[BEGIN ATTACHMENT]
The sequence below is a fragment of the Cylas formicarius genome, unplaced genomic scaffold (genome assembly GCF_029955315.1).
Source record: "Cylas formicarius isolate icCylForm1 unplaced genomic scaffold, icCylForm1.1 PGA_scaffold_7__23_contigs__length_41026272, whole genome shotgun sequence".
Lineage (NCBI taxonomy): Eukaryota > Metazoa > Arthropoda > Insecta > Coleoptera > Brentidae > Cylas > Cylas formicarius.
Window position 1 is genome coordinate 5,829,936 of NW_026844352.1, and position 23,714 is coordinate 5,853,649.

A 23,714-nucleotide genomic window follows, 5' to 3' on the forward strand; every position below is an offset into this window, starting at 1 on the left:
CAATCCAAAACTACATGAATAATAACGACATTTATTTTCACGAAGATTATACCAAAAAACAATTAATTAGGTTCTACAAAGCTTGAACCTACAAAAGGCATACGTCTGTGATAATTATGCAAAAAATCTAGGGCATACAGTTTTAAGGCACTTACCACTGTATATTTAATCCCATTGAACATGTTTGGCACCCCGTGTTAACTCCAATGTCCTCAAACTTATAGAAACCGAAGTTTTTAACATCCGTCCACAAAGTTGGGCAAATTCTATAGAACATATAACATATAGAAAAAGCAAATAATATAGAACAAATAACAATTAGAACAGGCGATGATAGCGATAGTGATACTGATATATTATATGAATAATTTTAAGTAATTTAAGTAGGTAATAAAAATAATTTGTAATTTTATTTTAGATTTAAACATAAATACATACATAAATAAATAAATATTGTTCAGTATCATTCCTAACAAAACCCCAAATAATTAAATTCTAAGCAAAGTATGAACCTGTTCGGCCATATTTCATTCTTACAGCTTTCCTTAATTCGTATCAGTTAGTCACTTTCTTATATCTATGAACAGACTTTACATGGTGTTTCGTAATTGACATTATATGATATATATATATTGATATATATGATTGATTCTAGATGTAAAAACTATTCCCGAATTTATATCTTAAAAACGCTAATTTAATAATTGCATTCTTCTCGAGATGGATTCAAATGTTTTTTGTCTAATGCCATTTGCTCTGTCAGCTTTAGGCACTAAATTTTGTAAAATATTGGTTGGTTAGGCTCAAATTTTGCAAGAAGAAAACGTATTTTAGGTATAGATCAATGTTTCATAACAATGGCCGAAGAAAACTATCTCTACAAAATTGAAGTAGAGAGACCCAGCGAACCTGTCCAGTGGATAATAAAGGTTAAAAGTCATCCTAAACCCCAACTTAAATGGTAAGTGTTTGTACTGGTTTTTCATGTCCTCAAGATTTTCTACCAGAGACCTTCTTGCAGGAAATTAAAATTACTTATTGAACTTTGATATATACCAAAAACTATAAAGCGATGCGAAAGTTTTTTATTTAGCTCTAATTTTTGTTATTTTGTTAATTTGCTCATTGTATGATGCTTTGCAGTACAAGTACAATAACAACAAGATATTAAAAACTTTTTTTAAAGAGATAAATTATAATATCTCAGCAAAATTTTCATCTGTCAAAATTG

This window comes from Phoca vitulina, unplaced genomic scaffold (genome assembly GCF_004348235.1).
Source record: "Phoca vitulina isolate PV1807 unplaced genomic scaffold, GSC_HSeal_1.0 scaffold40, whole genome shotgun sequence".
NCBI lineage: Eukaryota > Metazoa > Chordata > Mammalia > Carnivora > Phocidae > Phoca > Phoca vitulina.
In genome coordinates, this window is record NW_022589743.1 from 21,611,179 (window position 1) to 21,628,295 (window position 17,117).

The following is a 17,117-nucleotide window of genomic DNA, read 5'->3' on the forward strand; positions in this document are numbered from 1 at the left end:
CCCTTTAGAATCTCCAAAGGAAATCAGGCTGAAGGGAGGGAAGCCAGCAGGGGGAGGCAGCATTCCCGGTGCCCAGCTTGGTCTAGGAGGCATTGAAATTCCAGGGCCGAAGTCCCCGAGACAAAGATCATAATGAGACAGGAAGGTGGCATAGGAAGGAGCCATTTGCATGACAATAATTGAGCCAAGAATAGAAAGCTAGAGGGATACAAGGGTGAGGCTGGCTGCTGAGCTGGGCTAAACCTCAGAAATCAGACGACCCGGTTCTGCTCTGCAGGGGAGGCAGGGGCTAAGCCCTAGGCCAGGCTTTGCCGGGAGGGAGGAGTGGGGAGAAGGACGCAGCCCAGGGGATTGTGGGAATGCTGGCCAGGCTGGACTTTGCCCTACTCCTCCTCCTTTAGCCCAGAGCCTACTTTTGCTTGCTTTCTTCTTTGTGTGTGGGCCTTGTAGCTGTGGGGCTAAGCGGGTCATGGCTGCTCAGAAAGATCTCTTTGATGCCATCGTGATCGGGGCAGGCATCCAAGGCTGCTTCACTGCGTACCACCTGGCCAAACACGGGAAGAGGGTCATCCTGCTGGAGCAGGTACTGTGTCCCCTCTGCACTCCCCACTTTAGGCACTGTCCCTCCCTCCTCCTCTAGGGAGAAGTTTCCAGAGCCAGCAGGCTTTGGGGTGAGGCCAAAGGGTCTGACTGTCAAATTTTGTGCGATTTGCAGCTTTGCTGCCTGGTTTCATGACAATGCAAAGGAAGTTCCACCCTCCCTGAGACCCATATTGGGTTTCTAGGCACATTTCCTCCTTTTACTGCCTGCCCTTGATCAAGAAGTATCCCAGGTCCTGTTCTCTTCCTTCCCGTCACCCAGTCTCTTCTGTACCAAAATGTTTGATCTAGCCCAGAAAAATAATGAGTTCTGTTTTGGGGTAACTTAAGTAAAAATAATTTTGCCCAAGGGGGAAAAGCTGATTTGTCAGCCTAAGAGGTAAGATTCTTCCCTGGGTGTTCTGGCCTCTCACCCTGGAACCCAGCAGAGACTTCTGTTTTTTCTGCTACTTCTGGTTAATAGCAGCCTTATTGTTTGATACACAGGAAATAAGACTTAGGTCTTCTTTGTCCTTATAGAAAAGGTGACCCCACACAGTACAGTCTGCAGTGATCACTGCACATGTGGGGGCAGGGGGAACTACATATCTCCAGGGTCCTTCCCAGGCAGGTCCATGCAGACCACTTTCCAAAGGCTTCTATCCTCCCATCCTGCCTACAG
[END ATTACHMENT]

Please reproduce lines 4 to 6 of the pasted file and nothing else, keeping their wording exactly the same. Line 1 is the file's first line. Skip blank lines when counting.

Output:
Window position 1 is genome coordinate 5,829,936 of NW_026844352.1, and position 23,714 is coordinate 5,853,649.

A 23,714-nucleotide genomic window follows, 5' to 3' on the forward strand; every position below is an offset into this window, starting at 1 on the left:
CAATCCAAAACTACATGAATAATAACGACATTTATTTTCACGAAGATTATACCAAAAAACAATTAATTAGGTTCTACAAAGCTTGAACCTACAAAAGGCATACGTCTGTGATAATTATGCAAAAAATCTAGGGCATACAGTTTTAAGGCACTTACCACTGTATATTTAATCCCATTGAACATGTTTGGCACCCCGTGTTAACTCCAATGTCCTCAAACTTATAGAAACCGAAGTTTTTAACATCCGTCCACAAAGTTGGGCAAATTCTATAGAACATATAACATATAGAAAAAGCAAATAATATAGAACAAATAACAATTAGAACAGGCGATGATAGCGATAGTGATACTGATATATTATATGAATAATTTTAAGTAATTTAAGTAGGTAATAAAAATAATTTGTAATTTTATTTTAGATTTAAACATAAATACATACATAAATAAATAAATATTGTTCAGTATCATTCCTAACAAAACCCCAAATAATTAAATTCTAAGCAAAGTATGAACCTGTTCGGCCATATTTCATTCTTACAGCTTTCCTTAATTCGTATCAGTTAGTCACTTTCTTATATCTATGAACAGACTTTACATGGTGTTTCGTAATTGACATTATATGATATATATATATTGATATATATGATTGATTCTAGATGTAAAAACTATTCCCGAATTTATATCTTAAAAACGCTAATTTAATAATTGCATTCTTCTCGAGATGGATTCAAATGTTTTTTGTCTAATGCCATTTGCTCTGTCAGCTTTAGGCACTAAATTTTGTAAAATATTGGTTGGTTAGGCTCAAATTTTGCAAGAAGAAAACGTATTTTAGGTATAGATCAATGTTTCATAACAATGGCCGAAGAAAACTATCTCTACAAAATTGAAGTAGAGAGACCCAGCGAACCTGTCCAGTGGATAATAAAGGTTAAAAGTCATCCTAAACCCCAACTTAAATGGTAAGTGTTTGTACTGGTTTTTCATGTCCTCAAGATTTTCTACCAGAGACCTTCTTGCAGGAAATTAAAATTACTTATTGAACTTTGATATATACCAAAAACTATAAAGCGATGCGAAAGTTTTTTATTTAGCTCTAATTTTTGTTATTTTGTTAATTTGCTCATTGTATGATGCTTTGCAGTACAAGTACAATAACAACAAGATATTAAAAACTTTTTTTAAAGAGATAAATTATAATATCTCAGCAAAATTTTCATCTGTCAAAATTG